Should I Drink Milk?
Are you a baby cow?
Fun Fact: At birth, a baby cow weighs about 60-100 lbs and weighs anywhere from 450 to 700 lbs by the time it is 6-10 months old. By consuming mostly mother’s milk, baby cows grow 4+ times in size in less than a year.
Now, the average person in western culture that is still consuming milk past childhood is likely NOT seeking the same goal. But let’s focus on YOU. Should YOU be drinking milk?
The Answer? It depends.
Dairy is one of the top ten most common allergens and foods people are intolerant to. However, that doesn’t necessarily mean it is inflammatory for you. Here are a few ways consuming dairy might be a problem…
- Dairy allergy: Do you have an immediate immune response when you consume dairy? Symptoms could appear as headaches, migraines, hives, vomiting, digestive problems, or in severe cases, anaphylaxis.
- Food sensitivity/intolerance: This form of reaction usually results in delayed digestive symptoms such as gas, bloating, or diarrhea.
- Lactose intolerance: This is the inability to digest the sugar ‘lactose’ found in dairy products. This phenomenon is actually how things are meant to work. After a baby is weaned from the mother, they usually stop producing the enzyme to digest milk, lactase. In fact, if you do keep producing the enzyme, this is called lactase persistence.
If dairy negatively affects you in any of the above ways it is likely best to simply avoid that food altogether.
What about high-quality organic milk?
Higher-quality organic milk is better, but if your body sees it as inflammatory, even with just a mild reaction, it can cause chronic inflammation that could accumulate over time. Choose a high-quality product. This means organic “grass-fed” dairy from a local farmer whose cows graze on a variety of lush green grasses.
Why? Because conventional dairy cows are typically exposed to MANY toxins during their lives in addition to being treated with antibiotics to prevent sickness and therefore loss of profit for the dairy industry.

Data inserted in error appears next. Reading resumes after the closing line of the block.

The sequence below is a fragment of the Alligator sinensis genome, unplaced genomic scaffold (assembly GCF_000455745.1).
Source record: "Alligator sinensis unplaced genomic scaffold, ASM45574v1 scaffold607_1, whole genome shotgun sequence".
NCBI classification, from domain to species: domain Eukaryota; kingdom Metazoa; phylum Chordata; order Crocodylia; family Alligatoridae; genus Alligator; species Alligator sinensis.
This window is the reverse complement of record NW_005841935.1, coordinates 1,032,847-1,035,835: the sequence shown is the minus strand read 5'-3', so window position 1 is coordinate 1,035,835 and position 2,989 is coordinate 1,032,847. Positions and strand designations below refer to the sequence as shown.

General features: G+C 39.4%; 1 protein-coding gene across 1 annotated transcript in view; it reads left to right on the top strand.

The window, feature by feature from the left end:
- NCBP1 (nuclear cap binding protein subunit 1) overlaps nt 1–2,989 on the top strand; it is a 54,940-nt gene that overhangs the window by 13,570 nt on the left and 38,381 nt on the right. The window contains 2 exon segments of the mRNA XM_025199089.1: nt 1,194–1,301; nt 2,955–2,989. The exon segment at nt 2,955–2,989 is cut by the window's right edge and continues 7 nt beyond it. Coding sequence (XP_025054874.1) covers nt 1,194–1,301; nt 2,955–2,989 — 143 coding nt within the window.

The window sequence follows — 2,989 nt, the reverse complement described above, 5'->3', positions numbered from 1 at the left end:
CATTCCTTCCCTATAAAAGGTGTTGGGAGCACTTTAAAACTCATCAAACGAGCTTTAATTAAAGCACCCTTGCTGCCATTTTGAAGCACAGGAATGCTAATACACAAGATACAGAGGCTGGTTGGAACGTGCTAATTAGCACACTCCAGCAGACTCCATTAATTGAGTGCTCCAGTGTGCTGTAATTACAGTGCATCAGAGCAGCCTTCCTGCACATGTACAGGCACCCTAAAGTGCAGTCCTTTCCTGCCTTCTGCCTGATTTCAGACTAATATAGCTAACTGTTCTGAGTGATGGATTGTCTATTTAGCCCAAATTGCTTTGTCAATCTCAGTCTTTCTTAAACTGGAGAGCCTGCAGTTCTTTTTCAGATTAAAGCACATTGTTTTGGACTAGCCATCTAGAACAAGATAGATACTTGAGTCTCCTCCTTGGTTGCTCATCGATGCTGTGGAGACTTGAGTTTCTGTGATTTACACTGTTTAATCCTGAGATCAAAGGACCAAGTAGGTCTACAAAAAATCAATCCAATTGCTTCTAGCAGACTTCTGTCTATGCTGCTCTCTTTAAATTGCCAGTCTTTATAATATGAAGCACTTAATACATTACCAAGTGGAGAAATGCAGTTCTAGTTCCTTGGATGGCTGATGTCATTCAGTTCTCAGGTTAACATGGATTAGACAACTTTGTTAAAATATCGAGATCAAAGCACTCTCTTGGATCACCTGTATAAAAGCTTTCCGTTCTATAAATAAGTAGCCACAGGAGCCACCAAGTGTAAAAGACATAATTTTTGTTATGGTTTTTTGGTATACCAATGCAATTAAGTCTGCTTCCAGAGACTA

Many of these harmful compounds are ‘fat soluble’ and end up in the animal’s milk. Free-range, grass-fed whole fat milk will also contain more nutrients.
How do I know if I should be consuming dairy?
The best way to find out if dairy bothers you….is to cut it out.
For a minimum of 3 weeks but preferably 4-6 weeks. Take notes, see if you feel better, lose weight, sleep better, have clearer skin, etc. Then add it back in slowly. If you want to get really nerdy about this, test different types of dairy like cow’s milk (both whey and casein), goat’s milk, sheep’s milk, etc.
Have a little bit of dairy (1-2 oz.) with breakfast, lunch, and dinner. Then remove it for 2-3 days and watch for signs and symptoms such as gas, bloating, altered bowel movements, breakouts, headache, migraines, brain fog, or a general feeling of being “less than awesome” or “yucky.”
If no such “yucky” feelings appear… Congratulations! It looks like you have lactase persistence or your microflora (gut bacteria) seem to be doing a good job of digesting dairy for you!
Whether diary is a beneficial component of your diet or not, most of our meals should consist of many colorful plants, vegetables, fruit, high-quality fats, high-quality animal and plant proteins, and organic whole grains if well-tolerated.
If you have any further questions, schedule an appointment with a OnePeak Medical Fitness & Nutrition Adviser for one-on-one support. Appointments are covered by most major insurances.